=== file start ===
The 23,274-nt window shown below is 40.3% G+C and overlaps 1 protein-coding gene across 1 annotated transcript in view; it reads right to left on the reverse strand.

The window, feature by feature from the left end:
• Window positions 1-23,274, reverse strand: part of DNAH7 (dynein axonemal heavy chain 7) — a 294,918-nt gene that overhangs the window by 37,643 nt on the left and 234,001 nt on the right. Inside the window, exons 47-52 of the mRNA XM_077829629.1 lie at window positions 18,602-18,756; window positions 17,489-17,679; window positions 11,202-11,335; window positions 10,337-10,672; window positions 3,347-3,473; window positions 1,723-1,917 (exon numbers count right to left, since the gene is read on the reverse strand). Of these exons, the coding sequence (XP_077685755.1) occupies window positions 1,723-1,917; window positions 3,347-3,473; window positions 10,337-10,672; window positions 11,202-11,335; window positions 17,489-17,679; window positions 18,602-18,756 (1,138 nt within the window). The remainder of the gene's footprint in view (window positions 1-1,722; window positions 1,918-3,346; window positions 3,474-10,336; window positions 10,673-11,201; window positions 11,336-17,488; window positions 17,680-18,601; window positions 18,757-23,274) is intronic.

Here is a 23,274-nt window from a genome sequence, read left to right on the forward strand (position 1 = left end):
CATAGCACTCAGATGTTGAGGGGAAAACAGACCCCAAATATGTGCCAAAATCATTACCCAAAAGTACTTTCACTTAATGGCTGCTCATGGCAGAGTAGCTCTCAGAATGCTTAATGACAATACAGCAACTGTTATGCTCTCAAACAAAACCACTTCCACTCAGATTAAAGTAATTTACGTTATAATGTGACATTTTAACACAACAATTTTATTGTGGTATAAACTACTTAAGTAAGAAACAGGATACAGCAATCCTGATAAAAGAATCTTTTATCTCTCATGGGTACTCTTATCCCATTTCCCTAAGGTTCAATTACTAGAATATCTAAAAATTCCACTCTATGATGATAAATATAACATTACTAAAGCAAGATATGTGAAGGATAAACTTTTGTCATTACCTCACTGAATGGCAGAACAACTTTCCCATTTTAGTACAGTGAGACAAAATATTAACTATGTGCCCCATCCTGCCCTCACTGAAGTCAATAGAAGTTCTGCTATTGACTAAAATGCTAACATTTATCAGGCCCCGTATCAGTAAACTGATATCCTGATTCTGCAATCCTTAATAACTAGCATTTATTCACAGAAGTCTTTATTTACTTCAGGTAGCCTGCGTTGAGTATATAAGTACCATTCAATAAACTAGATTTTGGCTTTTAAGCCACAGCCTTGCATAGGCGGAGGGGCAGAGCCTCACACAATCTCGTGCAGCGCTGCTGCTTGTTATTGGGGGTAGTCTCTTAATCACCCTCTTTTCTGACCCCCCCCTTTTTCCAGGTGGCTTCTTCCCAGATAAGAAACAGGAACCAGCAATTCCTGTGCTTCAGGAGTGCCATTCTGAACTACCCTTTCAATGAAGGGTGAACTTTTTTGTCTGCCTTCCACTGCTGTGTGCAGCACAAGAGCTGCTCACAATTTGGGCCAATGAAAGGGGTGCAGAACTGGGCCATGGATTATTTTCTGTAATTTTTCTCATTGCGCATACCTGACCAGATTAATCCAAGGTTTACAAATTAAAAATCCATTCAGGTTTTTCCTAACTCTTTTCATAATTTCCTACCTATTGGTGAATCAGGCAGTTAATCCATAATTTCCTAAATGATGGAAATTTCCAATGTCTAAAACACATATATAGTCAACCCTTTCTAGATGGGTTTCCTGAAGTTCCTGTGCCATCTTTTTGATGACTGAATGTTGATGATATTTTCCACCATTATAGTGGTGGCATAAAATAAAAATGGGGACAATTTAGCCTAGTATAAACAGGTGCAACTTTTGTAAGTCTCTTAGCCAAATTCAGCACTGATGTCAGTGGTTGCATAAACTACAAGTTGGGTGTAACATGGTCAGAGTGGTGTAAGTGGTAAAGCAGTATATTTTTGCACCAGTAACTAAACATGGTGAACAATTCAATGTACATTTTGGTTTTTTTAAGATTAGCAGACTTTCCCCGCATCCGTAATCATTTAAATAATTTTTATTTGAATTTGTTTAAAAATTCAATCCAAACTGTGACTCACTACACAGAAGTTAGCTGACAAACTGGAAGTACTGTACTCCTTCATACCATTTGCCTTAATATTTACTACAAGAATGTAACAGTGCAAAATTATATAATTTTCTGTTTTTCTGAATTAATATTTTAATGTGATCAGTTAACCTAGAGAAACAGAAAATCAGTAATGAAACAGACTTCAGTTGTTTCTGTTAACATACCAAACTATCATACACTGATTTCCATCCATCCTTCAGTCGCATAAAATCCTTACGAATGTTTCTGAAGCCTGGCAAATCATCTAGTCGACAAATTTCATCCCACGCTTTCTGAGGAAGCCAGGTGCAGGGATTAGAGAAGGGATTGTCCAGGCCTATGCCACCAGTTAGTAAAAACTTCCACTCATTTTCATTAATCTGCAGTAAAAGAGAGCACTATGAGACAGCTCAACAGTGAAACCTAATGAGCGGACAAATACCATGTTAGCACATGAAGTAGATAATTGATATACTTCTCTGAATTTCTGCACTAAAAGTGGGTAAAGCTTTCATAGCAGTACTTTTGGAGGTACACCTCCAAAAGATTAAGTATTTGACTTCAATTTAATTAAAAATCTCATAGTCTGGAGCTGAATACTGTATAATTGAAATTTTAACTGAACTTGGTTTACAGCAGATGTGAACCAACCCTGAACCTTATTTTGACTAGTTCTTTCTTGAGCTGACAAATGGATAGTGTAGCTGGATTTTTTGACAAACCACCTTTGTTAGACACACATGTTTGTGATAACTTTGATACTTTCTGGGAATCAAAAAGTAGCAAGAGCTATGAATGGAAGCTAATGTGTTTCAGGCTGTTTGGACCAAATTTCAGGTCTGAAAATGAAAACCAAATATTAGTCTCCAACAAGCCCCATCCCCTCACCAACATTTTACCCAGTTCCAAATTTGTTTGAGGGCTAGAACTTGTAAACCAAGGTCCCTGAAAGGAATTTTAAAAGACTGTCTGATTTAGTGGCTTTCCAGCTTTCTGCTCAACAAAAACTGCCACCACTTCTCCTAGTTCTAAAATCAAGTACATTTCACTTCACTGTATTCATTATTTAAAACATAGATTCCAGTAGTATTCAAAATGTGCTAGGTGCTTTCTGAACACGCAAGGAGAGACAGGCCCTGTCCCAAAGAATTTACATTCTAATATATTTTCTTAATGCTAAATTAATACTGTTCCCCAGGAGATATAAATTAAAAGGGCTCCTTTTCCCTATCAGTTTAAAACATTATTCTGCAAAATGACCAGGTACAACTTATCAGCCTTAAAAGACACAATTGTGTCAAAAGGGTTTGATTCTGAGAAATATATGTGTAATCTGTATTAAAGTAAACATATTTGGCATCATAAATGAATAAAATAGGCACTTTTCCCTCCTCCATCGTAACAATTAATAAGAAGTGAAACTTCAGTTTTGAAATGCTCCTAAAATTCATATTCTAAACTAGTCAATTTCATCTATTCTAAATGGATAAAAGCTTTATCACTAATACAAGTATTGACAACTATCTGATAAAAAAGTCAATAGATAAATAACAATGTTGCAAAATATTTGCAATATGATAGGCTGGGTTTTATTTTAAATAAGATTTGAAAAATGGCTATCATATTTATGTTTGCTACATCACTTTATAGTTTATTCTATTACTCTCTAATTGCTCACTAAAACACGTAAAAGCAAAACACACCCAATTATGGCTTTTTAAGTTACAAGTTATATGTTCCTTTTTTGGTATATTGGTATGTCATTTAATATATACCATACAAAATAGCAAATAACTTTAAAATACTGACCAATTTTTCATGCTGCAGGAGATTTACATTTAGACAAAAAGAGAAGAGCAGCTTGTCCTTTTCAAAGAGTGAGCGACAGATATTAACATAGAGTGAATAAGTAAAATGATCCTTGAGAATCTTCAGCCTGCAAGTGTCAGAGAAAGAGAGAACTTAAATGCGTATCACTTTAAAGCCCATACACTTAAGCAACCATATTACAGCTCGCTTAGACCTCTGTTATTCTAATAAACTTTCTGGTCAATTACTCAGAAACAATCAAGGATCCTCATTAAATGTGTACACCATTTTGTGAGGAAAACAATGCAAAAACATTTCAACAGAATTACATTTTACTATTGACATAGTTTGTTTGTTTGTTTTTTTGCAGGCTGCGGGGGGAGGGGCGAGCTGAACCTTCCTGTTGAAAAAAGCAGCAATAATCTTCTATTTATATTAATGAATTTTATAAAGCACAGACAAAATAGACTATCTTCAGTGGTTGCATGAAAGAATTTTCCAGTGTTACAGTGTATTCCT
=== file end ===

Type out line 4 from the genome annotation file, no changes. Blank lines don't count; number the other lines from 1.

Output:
Here is a 23,274-nt window from a genome sequence, read left to right on the forward strand (position 1 = left end):